The clear winner, with a total score of 4.3 and scores of 4.6 and 4.7 in depth of functionality and company direction, respectively, is Salesforce.com. Having held the top spot for four of the past five years, the vendor “is aggressively competing in all market segments,” Wettemann says. However, of particular interest to SMB clients, Salesforce.com “has continued to expand on its core CRM functionality while also expanding its ecosystem of value-added CRM add-ons through the AppExchange marketplace,” Wettemann adds.
One to Watch
NetSuite, which scored very high (4.1) in depth of functionality and company direction (3.9), faltered this year on cost (2.7).
In fact, the company’s solutions are “better for mid-market or larger smaller businesses,” King says. Still, other analysts singled out the company’s out-of-the-box integration with other systems and unified system architecture as delivering real productivity gains for end users.
SALES FORCE AUTOMATION
What’s the hottest trend in sales force automation (SFA)? “Social media,” says Denis Pombriant, managing principal at Beagle Research. And nearly every expert with whom we spoke agreed. As the prevalence of social networking grows, nimble SFA vendors are experimenting with ways to leverage this power to help sales teams sell. Star performers are creating new avenues to help reps become smarter and faster, both internally and externally.
Raj Agnihotri, coauthor of Effective Sales Force Automation and Customer Relationship Management, explains that with advancements may come growing pains, noting that motivating user adoption of “multidimensional SFA” may be difficult. To ease those aches, analysts believe that the most successful vendors will develop products that are easy to use, focusing on mobile device support, embedded analytics, and intraorganizational collaboration.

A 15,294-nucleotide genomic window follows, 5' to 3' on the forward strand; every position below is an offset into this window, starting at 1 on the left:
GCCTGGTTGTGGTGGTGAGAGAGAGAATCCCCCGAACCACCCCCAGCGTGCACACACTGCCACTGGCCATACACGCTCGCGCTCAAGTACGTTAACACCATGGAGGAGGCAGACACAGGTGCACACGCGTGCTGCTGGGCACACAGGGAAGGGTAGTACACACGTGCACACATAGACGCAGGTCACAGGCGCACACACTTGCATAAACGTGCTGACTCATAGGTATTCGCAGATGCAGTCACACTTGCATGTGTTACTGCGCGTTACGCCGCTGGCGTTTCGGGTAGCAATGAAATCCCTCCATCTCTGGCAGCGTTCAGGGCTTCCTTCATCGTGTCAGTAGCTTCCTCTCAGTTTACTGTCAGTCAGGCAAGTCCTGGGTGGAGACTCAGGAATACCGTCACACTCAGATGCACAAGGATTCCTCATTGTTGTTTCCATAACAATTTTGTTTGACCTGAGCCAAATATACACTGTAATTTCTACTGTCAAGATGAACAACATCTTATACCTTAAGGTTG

Microsoft stormed out of the gate this year by releasing Dynamics CRM 2011 in mid-February. The move was big enough to raise all of the software giant’s scores into the 4- to 5-point range, an accomplishment Microsoft shares only with the category’s winner. Analysts praise the 2011 release’s value pricing, intuitive interface, and deployment flexibility. Interoperability with Microsoft Office has long been an advantage for Microsoft. Now, Brent Leary, partner and cofounder of CRM Essentials, speculates that Dynamics CRM Online may be “brought under the Office 365 umbrella or integrated with Skype at some point.”
Both of those moves, he says, “could really be a game-changer for Microsoft in terms of CRM.”
After breaking into the category as a One to Watch in 2009, NetSuite has been on the leaderboard for two years in a row. While NetSuite maintains the budget-friendly, easy-to-integrate equation that helped it gain popularity, the vendor hopes to increase market share by targeting larger enterprises. To succeed, the SaaS vendor must first “enhance brand awareness,” says Cater Lusher, chief analyst at Ovum. However, other analysts argue that recent social media and mobile developments, including a partnership with Yammer and the release of the SuitePhone, will help NetSuite gain mindshare and snag a spot on the short list for companies of all sizes looking to invest.